Physically Ray has made great improvements in these past few months. Mentally is a whole other challenge area that serves as a major source of contention. Being stubborn by nature, Ray remains on his perception of only needing time and medicine in order to recover to a more functional state. Impaired awareness will most likely remain as a major stumbling block for a while to come. At times Ray will admit his limitations but only when dealing with physical tasks. He has yet to fully acknowledge any of his cognitive impairments. This is not to say that he may be completely unaware of the problem, but rather is not openly admitting it and working to his fullest to better the situation. It is often difficult to determine at what level Ray is mentally functioning at any given time. His attitude and ability vary greatly throughout the day making it nearly impossible to determine his demeanor before contact. While this remains a huge problem area, it has not stopped progress from advancing.
Encouragement to keep with the program is still needed. Unfortunately Ray isn’t able to correspond back to you at this time, but he does seem to enjoy all the fan mail and phone calls. Keep in mind when calling or visiting with him that he still lacks proper filters for controlling his impulses and he may say or do things that are inappropriate for the situation. This is a frontal lobe impairment that will remain a constant obstacle for him. Please keep up the support and stay tuned for more updates to come. New posts may be a little more sporadic as progress remains slow.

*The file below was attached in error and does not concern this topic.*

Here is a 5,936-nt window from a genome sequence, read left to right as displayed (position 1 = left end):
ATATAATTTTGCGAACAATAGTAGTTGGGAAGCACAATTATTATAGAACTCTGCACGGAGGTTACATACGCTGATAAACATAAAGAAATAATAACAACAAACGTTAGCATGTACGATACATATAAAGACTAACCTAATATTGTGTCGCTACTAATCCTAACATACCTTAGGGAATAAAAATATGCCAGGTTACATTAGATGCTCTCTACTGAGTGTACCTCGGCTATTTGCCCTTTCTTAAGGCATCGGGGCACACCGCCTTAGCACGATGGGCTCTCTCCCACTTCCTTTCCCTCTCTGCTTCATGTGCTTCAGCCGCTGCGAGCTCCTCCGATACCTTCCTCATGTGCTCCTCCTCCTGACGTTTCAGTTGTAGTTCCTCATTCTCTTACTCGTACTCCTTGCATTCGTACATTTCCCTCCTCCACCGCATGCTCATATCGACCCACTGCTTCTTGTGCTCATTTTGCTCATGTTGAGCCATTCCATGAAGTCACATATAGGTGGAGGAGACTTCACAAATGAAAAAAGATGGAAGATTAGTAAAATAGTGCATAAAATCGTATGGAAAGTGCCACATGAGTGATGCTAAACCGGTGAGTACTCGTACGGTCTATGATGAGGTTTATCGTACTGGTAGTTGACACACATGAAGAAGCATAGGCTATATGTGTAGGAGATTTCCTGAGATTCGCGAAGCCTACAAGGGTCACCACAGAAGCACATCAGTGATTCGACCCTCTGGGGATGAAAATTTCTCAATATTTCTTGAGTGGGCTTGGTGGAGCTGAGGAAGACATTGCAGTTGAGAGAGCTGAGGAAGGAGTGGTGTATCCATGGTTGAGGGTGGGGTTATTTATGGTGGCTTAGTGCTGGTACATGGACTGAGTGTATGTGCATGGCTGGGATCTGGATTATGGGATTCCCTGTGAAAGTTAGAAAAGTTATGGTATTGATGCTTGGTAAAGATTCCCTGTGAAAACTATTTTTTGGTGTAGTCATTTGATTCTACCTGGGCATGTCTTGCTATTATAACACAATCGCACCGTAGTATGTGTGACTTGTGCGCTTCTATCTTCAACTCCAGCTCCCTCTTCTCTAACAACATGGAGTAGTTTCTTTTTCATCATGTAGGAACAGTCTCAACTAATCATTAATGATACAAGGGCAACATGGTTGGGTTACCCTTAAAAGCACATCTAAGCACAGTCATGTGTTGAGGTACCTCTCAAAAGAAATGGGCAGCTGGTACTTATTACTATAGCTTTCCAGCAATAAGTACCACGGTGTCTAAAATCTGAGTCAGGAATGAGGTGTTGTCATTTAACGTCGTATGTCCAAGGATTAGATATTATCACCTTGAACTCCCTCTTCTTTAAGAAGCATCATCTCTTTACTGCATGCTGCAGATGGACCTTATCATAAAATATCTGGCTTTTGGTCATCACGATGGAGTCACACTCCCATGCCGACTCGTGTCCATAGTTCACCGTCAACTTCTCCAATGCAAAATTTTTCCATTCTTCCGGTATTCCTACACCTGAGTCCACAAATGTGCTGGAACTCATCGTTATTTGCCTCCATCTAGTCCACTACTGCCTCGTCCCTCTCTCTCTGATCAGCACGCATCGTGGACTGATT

(Weekend visit with Ray):
Ray with his brother
Ray with his brother, and nephew & niece
Uncle Ray enjoying his nephew’s company
As many are aware, Ray has been less than thrilled with his rehab current program. In his mind all he needs is medicine and his own regime for recovery to happen. It has taken a tremendous amount of team effort and persistence for well over a year for him to become more self-aware and his progress to continue. Despite the adversity Ray plays the game and continues to show promising signs of improvement along the way. His care team continues the effort in educating him on his injuries and including him in the plan.